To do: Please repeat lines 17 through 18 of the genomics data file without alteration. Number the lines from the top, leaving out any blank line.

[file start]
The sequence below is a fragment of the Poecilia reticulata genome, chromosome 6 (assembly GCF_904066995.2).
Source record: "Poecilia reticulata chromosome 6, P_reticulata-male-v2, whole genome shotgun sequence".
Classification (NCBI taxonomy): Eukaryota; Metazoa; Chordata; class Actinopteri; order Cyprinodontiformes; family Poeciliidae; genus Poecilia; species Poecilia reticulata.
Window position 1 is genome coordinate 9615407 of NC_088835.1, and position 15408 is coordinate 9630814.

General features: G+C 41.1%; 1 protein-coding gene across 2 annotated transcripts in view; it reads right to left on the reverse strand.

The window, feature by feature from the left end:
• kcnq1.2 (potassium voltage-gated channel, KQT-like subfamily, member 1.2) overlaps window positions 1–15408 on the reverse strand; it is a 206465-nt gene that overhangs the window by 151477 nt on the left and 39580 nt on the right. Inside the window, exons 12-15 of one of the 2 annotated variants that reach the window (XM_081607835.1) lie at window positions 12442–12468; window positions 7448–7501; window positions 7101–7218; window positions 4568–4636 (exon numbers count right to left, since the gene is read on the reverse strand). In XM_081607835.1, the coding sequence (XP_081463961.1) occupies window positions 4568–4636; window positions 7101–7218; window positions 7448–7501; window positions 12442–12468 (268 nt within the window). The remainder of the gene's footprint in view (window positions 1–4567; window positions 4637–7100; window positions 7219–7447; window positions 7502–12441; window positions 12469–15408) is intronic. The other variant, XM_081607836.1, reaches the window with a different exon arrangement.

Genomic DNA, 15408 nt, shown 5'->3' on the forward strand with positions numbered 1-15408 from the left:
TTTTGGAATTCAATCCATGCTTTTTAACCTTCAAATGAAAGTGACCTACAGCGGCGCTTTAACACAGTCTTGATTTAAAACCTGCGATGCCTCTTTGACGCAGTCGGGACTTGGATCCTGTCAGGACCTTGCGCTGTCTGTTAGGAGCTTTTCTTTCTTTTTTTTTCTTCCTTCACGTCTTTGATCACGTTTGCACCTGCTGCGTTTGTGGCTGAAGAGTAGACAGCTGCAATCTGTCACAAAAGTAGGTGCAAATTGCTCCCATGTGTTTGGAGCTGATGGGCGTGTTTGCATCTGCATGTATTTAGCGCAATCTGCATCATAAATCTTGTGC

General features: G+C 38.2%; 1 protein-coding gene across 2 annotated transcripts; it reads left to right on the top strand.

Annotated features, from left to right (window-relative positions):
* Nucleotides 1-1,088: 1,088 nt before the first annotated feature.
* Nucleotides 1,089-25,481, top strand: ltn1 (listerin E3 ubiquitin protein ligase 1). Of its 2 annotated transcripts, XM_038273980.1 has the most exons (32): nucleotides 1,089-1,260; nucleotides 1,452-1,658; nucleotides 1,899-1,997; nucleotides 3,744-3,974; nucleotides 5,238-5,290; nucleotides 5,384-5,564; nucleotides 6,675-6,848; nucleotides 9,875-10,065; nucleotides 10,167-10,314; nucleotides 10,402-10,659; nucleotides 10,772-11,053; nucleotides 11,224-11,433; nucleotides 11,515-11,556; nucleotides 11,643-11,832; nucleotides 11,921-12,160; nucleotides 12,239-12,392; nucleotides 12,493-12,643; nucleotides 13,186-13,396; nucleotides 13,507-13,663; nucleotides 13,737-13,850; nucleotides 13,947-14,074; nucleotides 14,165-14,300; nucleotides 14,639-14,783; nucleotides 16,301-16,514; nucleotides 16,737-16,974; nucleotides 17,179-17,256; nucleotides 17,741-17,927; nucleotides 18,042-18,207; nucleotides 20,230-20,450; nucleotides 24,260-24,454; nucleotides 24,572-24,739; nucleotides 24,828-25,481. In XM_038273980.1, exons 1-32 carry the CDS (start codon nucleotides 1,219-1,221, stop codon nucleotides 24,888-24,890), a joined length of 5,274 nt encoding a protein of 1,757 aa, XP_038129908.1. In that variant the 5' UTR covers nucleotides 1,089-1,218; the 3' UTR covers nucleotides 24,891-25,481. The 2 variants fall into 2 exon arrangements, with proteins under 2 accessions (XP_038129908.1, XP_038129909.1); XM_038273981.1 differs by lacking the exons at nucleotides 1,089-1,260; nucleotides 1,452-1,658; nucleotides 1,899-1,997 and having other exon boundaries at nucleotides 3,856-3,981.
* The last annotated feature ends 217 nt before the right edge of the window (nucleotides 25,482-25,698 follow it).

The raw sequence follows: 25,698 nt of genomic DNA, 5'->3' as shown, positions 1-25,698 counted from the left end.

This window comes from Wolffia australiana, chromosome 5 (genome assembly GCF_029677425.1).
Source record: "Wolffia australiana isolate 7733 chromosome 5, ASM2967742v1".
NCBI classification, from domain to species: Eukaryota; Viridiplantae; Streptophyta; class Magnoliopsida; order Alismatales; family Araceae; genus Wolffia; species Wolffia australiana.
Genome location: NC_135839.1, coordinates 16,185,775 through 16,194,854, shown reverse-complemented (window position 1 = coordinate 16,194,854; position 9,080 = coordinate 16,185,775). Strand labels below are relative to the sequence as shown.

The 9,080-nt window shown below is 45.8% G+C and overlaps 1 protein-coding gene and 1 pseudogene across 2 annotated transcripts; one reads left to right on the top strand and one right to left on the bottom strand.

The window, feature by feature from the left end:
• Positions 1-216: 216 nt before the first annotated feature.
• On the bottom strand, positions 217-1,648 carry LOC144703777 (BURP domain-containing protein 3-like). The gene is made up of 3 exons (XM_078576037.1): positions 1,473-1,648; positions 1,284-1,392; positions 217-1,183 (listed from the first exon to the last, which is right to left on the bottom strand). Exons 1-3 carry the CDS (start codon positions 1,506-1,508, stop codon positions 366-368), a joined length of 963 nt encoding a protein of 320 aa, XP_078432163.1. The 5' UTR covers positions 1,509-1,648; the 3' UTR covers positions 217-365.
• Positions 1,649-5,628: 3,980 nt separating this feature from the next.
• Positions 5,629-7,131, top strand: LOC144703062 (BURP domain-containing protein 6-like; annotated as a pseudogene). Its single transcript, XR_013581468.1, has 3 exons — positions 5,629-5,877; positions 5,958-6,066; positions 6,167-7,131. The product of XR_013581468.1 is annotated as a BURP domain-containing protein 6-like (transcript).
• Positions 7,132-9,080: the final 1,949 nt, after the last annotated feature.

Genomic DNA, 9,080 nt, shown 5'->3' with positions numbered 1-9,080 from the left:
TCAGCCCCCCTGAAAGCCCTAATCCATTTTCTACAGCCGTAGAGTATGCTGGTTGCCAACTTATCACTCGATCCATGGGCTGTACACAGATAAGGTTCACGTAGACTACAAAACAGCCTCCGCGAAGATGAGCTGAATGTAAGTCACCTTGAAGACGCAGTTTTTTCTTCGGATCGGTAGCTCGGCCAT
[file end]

Source record: "Wolffia australiana isolate 7733 chromosome 5, ASM2967742v1".
NCBI classification, from domain to species: Eukaryota; Viridiplantae; Streptophyta; class Magnoliopsida; order Alismatales; family Araceae; genus Wolffia; species Wolffia australiana.